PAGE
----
So, I think I left my brain behind somewhere on the other side of last Friday or Saturday (have you seen it anywhere? It’s about this big. Kind of grey and wrinkly…). I am so scattered! And I can’t remember anything for more than two minutes. I suppose this is what they refer to as pregnancy brain. But I think it’s also been helped along by having guests to entertain for a week and a half in nasty weather plus spending large chunks of each day cranking out statistics and charts for my next dissertation paper.
The combination of factors has rendered me pretty ridiculous. But, I will do my best not to forget what I am talking about midway through a sentence. And as I say that, I am scrambling to try to remember what I was going to write about…goals. I think it was goals. In particular, cooking goals.
Do you guys make cooking goals for yourself? Normally I don’t really set any that could be termed as such. I make semi-conscious decisions like, “I should try making steamed pork buns sometime” or “I should really try to cook more with celeriac…” But those aren’t real goals. This winter, however, Joel and I were out for an extremely snowy walk with the dog, and he asked me what cooking goals I had for myself, and lo and behold, upon a brief moment of reflection I discovered that I did have some goals that I wanted to set.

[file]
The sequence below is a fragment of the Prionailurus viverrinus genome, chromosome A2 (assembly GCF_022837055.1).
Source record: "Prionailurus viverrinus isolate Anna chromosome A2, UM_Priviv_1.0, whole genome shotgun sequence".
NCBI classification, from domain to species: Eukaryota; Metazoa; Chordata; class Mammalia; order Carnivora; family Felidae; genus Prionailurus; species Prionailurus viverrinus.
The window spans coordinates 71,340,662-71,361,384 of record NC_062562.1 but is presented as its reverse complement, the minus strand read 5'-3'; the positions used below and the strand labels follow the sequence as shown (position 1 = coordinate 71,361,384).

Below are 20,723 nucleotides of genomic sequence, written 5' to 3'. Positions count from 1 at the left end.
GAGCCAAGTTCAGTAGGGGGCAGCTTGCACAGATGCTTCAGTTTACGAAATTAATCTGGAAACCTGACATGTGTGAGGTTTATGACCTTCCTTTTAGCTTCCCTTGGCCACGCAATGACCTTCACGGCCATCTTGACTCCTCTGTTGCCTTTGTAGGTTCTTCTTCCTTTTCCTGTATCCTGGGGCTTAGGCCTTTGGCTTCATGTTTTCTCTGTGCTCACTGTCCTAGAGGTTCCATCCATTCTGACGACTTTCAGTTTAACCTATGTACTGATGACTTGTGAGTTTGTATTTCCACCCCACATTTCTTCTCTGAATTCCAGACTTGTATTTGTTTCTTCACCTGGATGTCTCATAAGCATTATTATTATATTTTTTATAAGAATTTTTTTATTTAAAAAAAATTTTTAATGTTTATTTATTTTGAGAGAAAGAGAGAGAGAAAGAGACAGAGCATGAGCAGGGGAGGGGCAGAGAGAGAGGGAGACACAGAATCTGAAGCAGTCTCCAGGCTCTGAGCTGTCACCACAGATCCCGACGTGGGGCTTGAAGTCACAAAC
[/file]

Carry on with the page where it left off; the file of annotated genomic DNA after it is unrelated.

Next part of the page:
Two goals, in fact, that are seemingly contradictory but I think are related as well. First, I decided I want to get better at actual speedy weeknight cooking, particularly cooking that is more family oriented because, well, I figure that will be extraordinarily useful one of these days. It’s something I’m relatively good at already, but on a scale of ‘abysmal’ to ‘superstar,’ I’d give myself only a ‘proficient’ because I would like to be better at making these speedy, easy meals a little more rounded out and to involve fewer pans. A lot fewer pans. I often use half of our dishes just to make a quick meal. Plus, as I’ve mentioned, I want to be better at sharing the speediest weeknightiest meals with you in this space.
My other goal is to take more time to choose and make more intricate recipes. You know, “chef-y” recipes. Ones that involve “technique.” I can be a major corner cutter – we all need to be sometimes. But, I’ve also been gaining increasing respect for the results of truly taking the time, adding the extra steps, and doing it the best way possible, both when it comes to cooking and to life, actually.
It may seem like a pain in the hind-quarters to spend 30 minutes browning meatballs in three batches before adding them to your sauce, or to sear your leeks and then oven-poach them and then broil them before adding them to the rest of a dish. Actually, it doesn’t just seem like a pain, it is a pain. And you don’t need to use such fussy technique to get a perfectly wonderful meal on the table. Most cooking shouldn’t be intimidating as much as it should be inviting and intuitive. However, when you have time, and you are letting loose and just enjoying the process of creating something in the kitchen, giving in to craftsmanship, then it’s totally worth it. When you can do that, the extra steps aren’t a pain, they’re an adventure.